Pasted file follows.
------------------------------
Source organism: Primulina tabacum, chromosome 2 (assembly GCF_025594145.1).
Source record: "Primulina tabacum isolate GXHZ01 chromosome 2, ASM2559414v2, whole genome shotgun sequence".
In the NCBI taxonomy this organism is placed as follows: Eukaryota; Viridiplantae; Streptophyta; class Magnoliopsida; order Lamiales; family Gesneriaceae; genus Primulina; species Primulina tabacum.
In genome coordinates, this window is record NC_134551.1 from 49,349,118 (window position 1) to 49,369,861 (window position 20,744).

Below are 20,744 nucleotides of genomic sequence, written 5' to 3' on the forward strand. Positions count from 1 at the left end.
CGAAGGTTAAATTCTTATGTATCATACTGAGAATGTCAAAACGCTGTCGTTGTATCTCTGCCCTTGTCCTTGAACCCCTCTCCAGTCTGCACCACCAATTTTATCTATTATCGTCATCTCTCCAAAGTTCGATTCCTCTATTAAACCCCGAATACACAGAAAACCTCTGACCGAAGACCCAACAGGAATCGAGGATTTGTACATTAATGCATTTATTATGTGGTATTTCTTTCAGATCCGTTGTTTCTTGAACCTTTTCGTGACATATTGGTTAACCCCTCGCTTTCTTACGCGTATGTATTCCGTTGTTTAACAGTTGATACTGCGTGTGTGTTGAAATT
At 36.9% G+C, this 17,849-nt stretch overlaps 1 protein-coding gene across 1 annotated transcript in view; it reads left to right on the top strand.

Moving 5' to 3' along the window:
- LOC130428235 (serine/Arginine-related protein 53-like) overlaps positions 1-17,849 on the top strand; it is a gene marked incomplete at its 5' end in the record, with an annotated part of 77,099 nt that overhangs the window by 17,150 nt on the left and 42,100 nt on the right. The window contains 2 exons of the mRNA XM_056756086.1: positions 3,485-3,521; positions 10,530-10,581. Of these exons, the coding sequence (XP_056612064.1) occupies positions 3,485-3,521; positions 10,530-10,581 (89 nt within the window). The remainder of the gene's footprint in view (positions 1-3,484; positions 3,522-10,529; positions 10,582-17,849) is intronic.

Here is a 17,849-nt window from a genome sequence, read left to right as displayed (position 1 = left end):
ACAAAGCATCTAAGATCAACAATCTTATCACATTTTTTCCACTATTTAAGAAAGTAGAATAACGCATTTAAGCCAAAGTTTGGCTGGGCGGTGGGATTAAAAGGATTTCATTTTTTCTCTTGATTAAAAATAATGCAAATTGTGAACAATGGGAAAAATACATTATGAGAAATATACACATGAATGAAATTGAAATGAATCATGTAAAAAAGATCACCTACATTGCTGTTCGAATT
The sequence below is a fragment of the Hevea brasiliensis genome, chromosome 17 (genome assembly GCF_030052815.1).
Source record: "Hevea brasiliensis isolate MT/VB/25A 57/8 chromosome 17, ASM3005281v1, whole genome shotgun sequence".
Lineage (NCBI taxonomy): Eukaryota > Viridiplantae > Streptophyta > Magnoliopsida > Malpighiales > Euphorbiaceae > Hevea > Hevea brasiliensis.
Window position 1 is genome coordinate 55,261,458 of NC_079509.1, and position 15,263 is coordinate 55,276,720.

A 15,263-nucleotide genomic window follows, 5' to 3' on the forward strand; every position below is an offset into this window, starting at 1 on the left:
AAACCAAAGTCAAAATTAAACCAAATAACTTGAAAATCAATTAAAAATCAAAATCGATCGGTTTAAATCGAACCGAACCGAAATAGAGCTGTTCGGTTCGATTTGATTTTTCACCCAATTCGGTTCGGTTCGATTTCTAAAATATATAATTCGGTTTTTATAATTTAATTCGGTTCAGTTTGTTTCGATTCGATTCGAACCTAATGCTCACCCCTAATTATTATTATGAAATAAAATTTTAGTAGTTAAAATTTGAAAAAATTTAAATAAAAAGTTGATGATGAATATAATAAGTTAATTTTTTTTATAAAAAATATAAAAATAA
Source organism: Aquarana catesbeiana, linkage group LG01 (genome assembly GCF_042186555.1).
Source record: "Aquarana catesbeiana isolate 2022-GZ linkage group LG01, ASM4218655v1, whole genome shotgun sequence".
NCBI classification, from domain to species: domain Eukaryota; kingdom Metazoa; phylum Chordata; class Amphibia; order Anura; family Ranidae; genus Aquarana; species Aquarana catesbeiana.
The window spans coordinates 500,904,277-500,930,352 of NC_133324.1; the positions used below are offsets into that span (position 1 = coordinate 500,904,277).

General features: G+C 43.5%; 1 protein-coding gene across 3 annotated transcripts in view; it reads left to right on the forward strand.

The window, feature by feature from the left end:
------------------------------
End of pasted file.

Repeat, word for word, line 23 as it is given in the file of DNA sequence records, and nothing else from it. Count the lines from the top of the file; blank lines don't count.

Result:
The window, feature by feature from the left end: